Apophis Mission Design Competition

11 February 2008

The Planetary Society conducted a competition in cooperation with European Space Agency (ESA) to design a mission to rendezvous with and “tag” the near-Earth asteroid 99942 Apophis.

The competition was also conducted in cooperation with NASA, the Association of Space Explorers (ASE), the American Institute of Aeronautics and Astronautics (AIAA), and the Universities Space Research Association (USRA). The purpose of the competition was to gather together a diverse and large collection of entries that could potentially used as a creative and useful starting point for a potential space agency project to tag any asteroid that may be coming dangerously close to Earth.

Apophis is a near Earth object (NEO) which in 2029 will come closer to Earth than the geostationary satellite orbit, and will be gravitationally perturbed to an unknown orbit, one that could hit Earth in 2036. Very precise tracking may be required to adequately determine the probability of a 2036 impact, and it may turn out that such precise tracking will require “tagging” the asteroid with a beacon, transponder or reflector of some kind.

It is possible that radar observations and tracking in the next few years will obviate the need for a tagging mission or concern about this particular asteroid: possible, but not certain. But, even in this case, the Apophis Mission Design Competition will be useful in advancing knowledge and capability for future missions to any asteroid that may threaten an impact with Earth. Apophis is treated as an example for mission design.

Competition Design Scenario

If the asteroid Apophis goes through a several-hundred-meter-wide “keyhole” in 2029, it will impact Earth in 2036. Imagine that over the coming years, more Earth-based observations of Apophis are made; however, we still find that the observations are not sufficient to know whether Apophis will or will not pass through the 2029 keyhole. A better orbit determination is needed so we know whether a deflection mission is required to prevent passage through the keyhole. This can be accomplished using a mission to emplace a device on or near the asteroid that enables precise tracking of Apophis. This mission was the focus of the design competition.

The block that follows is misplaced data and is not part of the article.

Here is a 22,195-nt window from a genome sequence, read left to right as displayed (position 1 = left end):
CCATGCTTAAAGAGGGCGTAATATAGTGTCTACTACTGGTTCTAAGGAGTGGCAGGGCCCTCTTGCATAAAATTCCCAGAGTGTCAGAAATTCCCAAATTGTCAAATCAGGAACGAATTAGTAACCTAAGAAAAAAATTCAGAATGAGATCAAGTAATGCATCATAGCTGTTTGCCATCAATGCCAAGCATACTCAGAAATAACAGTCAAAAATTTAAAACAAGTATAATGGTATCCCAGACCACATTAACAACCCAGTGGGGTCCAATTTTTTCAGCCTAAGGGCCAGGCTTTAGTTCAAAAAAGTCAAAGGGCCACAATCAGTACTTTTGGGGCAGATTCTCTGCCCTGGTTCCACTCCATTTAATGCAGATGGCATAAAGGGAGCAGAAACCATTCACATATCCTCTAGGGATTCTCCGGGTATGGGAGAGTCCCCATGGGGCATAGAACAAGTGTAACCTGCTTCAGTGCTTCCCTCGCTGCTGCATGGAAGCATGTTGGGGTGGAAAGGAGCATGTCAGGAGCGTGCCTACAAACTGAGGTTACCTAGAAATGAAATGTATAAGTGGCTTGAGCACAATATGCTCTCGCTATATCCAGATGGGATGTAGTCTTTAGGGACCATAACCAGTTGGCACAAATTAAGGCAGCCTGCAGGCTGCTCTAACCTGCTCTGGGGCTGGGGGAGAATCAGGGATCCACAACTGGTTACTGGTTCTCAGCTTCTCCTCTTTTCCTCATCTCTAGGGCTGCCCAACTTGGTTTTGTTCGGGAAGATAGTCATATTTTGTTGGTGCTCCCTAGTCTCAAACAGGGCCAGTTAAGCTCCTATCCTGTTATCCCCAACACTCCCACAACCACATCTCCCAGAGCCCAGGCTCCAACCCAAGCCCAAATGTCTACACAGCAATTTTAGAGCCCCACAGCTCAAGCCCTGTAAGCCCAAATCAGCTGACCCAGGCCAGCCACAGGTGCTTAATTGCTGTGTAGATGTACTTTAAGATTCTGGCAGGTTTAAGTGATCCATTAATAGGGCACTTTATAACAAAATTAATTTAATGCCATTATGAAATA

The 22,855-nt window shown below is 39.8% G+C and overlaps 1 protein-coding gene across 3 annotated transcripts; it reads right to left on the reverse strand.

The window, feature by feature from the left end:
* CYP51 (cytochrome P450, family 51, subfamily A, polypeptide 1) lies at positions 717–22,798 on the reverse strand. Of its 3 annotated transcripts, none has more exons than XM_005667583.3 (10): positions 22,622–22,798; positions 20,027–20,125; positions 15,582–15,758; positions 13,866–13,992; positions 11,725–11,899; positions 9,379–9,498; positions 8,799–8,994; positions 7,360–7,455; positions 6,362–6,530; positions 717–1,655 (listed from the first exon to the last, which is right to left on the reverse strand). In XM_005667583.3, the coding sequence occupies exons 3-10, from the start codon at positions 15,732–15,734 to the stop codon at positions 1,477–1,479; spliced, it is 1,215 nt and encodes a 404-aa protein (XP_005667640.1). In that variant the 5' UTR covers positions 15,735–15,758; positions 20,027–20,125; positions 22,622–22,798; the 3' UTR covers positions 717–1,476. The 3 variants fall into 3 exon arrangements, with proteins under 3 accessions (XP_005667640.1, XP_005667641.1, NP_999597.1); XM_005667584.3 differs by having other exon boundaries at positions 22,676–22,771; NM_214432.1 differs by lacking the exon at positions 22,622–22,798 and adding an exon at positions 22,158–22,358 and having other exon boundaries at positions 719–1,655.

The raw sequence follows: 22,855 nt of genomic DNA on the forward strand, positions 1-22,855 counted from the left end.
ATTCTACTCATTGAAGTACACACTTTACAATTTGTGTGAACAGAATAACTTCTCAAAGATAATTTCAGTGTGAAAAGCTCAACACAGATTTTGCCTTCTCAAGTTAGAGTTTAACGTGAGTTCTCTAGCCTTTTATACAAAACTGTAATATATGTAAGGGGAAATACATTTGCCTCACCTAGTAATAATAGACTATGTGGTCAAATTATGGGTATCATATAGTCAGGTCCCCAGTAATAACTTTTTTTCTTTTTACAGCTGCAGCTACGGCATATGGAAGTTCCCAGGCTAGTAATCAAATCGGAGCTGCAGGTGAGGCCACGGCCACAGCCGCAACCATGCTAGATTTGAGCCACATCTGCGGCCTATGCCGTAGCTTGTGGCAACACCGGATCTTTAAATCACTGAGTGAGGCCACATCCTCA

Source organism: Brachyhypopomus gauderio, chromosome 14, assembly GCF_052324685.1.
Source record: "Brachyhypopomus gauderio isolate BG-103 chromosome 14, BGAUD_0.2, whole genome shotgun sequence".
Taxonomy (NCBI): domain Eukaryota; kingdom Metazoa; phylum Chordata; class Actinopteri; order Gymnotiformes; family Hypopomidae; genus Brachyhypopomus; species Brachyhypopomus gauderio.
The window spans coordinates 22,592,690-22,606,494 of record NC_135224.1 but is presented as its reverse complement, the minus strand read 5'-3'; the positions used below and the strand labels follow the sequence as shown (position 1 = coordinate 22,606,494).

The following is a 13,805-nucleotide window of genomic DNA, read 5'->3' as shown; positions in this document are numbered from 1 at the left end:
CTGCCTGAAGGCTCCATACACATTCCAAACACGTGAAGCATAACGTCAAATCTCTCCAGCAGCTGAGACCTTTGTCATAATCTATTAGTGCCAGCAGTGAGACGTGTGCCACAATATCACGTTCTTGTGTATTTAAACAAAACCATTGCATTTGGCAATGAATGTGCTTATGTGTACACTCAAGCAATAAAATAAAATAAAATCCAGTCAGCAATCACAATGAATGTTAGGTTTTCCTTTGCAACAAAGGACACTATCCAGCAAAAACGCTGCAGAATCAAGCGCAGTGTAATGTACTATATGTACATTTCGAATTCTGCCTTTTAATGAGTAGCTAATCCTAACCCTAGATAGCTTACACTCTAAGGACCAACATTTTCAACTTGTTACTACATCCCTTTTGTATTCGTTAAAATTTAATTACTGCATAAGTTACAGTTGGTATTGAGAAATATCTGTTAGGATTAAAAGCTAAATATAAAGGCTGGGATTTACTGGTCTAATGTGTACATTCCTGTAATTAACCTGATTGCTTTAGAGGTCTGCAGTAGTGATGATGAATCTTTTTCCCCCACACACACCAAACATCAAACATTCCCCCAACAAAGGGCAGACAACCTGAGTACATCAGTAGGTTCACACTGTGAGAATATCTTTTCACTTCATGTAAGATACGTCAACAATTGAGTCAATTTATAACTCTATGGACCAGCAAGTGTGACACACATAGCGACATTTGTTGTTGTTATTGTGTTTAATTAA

Advisory Committee

The competition Advisory Committee included:

  • Daniel Durda, Southwest Research Institute, Planetary Scientist
  • Louis Friedman, The Planetary Society, Executive Director
  • Lewis Peach, USRA, Chief Engineer
  • Russell “Rusty” Schweickart, Apollo astronaut and ASE NEO Committee Chairman
  • Gen. Simon “Pete” Worden, Director, Ames Research Center
  • Naomi Murdoch, General Studies Programme, ESA
  • Ian Carnelli, General Studies Programme, ESA
  • Stefano Santandrea, Systems Engineer In-orbit demonstration programme, ESA

Proposals were received from 20 different countries from individuals and teams, from academia and industry as well as student groups and private groups.

$50,000 in prize money will be awarded. Of this, at least $25,000 will be awarded to the first prize-winner and a prize of $5,000 is reserved for the best submission received from a student team, in which all substantive work was performed by current students (high school, undergraduate, or graduate), with no more than two faculty advisors. The judging panel will determine how to distribute the award money among one or more prize-winners.

Results

The results of the competition should be released in the coming weeks.

For more information please see the Planetary Society pages:

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